Firelands Association for the Visual Arts Opens New Fiber Arts Studio


Abe Frato

The Firelands Association for the Visual Arts is housed in the New Union Center for the Arts on South Main Street.

The Firelands Association for the Visual Arts fiber arts studio has been open since 2021. Executive Director of FAVA Kathleen Jackson said that the organization has been given multiple looms by the local senior center that closed during the pandemic. The goal of FAVA’s fiber studio is to allow local artists to share their work and spread their interest in the fiber arts, which include weaving, knitting, and quilting, to a greater audience. 

Founded in 1979 and based in the former Union School on South Main Street, FAVA offers classes and workshops to community members, exhibits work by local artists, and hosts jury shows, including the second oldest biennial quilt show in the world. Besides fiber arts, FAVA also provides instruction and opportunities for those interested in drawing, painting, ceramics, jewelry, and many other forms of visual art. 

Jackson emphasized that the focus at FAVA’s fiber studio is on contemporary craft. While the techniques used in fiber arts are centuries old and many people in the community still do traditional crafts, much of the art done at FAVA is experimental.

“Even the quilt show that we do is a focus on pushing the boundaries of what is a quilt,” Jackson said.

She elaborated that submissions for the last quilt show included a quilt that was made out of ceramic, and several others that were made out of paper.

“One of the big things is 3D tapestries,” local artist and FAVA instructor Gina Talandis said. “They are devising all kinds of different ways to do 3D. There’s a lot of metal weaving with … wires and coppers and fibers.” 

Talandis has been working with fiber arts for approximately 30 years, and has experience creating both functional and purely aesthetic pieces. Quilts and tapestries of this kind are not intended to be used, but rather displayed — like they are on the walls of FAVA’s first-floor gallery. 

“Since we’re not having to create functional objects … I have the opportunity to go back and make something that’s just for visual effect.” Talandis said. “It doesn’t have to be functional. And since I’m not locked into functional anymore, I can do what I want, and I can play with colors and I can play with structure and it doesn’t have to deal with day-to-day wear and use.”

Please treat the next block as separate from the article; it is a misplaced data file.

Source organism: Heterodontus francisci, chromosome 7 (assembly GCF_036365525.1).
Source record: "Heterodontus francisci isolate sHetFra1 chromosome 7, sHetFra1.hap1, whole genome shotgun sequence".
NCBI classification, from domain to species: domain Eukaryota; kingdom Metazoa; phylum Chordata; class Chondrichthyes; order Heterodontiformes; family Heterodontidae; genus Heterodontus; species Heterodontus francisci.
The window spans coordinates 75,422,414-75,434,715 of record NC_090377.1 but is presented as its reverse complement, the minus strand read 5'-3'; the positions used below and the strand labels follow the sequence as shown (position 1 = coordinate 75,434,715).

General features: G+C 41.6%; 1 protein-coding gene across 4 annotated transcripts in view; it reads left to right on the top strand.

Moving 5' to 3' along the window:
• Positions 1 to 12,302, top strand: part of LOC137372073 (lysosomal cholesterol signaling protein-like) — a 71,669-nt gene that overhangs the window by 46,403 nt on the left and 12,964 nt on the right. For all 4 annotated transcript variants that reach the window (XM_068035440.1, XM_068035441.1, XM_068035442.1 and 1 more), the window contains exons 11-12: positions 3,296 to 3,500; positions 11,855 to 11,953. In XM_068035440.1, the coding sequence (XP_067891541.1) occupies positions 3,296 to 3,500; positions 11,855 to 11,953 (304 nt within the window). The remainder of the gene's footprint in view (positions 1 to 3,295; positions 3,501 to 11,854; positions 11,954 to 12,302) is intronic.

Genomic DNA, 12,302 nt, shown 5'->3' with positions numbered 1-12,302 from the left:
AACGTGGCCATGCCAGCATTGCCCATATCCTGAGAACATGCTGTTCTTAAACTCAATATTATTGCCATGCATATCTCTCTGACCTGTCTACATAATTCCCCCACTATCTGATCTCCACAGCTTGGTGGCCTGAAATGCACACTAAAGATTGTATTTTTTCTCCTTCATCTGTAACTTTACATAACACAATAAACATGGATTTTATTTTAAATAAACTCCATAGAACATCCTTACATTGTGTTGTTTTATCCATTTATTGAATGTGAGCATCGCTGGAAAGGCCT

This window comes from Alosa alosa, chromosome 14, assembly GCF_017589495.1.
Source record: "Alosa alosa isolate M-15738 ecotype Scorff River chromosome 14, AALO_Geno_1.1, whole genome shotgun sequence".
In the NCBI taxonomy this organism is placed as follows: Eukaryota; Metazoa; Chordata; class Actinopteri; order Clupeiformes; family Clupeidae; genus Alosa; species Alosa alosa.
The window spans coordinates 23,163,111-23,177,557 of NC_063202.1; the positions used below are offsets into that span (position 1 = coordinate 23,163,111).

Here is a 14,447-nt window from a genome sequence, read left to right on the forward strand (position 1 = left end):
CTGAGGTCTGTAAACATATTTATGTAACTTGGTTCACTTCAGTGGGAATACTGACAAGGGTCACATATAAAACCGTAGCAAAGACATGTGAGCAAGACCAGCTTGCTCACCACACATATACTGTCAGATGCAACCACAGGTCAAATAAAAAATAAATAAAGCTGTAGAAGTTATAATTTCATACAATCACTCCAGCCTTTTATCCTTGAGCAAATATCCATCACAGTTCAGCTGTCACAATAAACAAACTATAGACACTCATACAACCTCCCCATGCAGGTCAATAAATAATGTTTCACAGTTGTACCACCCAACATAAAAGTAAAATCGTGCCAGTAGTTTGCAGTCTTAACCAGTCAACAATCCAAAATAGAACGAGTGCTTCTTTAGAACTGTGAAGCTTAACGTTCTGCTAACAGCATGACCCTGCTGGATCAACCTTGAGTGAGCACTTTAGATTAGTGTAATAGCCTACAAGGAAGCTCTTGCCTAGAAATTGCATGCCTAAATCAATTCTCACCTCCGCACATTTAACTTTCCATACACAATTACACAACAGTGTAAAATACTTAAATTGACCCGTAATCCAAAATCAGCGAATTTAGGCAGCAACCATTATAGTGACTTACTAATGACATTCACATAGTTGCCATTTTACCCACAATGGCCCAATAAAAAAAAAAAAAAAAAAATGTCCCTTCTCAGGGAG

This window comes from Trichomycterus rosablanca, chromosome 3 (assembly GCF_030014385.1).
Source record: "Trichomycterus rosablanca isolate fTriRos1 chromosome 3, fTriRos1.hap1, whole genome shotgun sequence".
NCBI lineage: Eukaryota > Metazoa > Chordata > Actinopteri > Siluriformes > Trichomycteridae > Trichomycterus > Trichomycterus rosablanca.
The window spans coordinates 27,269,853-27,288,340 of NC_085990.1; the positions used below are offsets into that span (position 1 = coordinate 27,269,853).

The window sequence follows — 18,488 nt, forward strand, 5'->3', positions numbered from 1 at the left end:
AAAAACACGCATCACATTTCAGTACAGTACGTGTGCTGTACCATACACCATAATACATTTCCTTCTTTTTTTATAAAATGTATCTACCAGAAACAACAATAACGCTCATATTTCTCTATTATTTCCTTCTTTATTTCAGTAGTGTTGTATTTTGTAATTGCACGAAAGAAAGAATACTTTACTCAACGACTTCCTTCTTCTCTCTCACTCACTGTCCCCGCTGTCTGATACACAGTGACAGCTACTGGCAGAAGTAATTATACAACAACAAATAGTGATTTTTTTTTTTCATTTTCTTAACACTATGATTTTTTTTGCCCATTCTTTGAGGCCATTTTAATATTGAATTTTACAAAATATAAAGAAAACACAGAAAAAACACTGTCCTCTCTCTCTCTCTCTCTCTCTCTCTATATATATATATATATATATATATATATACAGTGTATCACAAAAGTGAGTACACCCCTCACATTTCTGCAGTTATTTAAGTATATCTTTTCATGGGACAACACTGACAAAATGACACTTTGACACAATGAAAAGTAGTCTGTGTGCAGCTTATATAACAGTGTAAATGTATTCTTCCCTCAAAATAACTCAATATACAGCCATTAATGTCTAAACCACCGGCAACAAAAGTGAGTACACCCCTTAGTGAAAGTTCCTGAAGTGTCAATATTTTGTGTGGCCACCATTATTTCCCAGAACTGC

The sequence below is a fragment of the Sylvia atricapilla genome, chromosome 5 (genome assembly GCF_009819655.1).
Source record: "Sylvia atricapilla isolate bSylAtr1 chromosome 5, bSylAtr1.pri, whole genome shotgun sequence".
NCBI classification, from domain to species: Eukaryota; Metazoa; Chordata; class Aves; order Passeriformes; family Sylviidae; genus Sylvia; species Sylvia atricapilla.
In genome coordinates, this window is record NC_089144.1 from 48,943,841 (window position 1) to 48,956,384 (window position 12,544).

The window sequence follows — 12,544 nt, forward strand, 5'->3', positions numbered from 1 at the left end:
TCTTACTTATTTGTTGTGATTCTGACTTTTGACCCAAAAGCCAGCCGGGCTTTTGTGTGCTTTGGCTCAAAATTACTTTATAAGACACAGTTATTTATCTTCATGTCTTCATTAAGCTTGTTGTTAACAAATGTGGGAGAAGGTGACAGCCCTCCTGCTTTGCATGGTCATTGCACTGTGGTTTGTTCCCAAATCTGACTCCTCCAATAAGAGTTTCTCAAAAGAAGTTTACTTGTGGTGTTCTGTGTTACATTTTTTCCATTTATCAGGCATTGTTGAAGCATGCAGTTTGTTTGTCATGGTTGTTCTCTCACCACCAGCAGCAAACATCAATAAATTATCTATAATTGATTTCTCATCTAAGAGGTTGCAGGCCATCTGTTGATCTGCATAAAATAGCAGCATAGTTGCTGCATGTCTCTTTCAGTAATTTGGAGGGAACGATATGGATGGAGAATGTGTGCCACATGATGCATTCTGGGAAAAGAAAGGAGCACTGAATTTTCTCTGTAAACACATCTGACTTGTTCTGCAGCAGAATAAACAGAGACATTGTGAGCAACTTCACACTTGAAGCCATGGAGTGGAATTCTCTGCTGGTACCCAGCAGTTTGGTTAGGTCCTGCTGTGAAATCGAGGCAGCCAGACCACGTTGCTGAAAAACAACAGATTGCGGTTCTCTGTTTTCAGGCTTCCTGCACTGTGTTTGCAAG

Even when Talandis creates practical objects, such as mug coasters and dish towels, the primary goal is still visual effect. Jackson agreed with this characterization of the contemporary fiber arts. 

“It’s really cool because you can make things that are non-functional that are just art, where I think a hundred years ago that wasn’t the thing,” Jackson said.

The fiber arts studio is located in the basement of the New Union Center for the Arts where FAVA is based. Additionally, there are certain times when people taking a class can come in and work independently. Classes are open to all. Talandis said that the fiber arts studio attracts a wide variety of ages and experience levels, including people who were involved in the fiber arts since they were very young, and others who became interested later in life. 

“We’ve got people in their twenties in the guild and people in their nineties. It’s really quite a lot more expansive than you would think,” Talandis said. 

The emphasis at FAVA is on taking traditional techniques and using them with creativity. “It’s not your grandma’s quilt show,” Jackson said. “It’s not your grandma’s loom weaving. It’s thinking about how to take these old traditional crafts and make them really contemporary and cool.” 

Other than artistic expression, both Talandis and Jackson noted another reason people do fiber arts: it is therapeutic. Talandis said that, for her, the focus of her work is not always the final product. 

“A big part of it is enjoying the process,” Talandis said.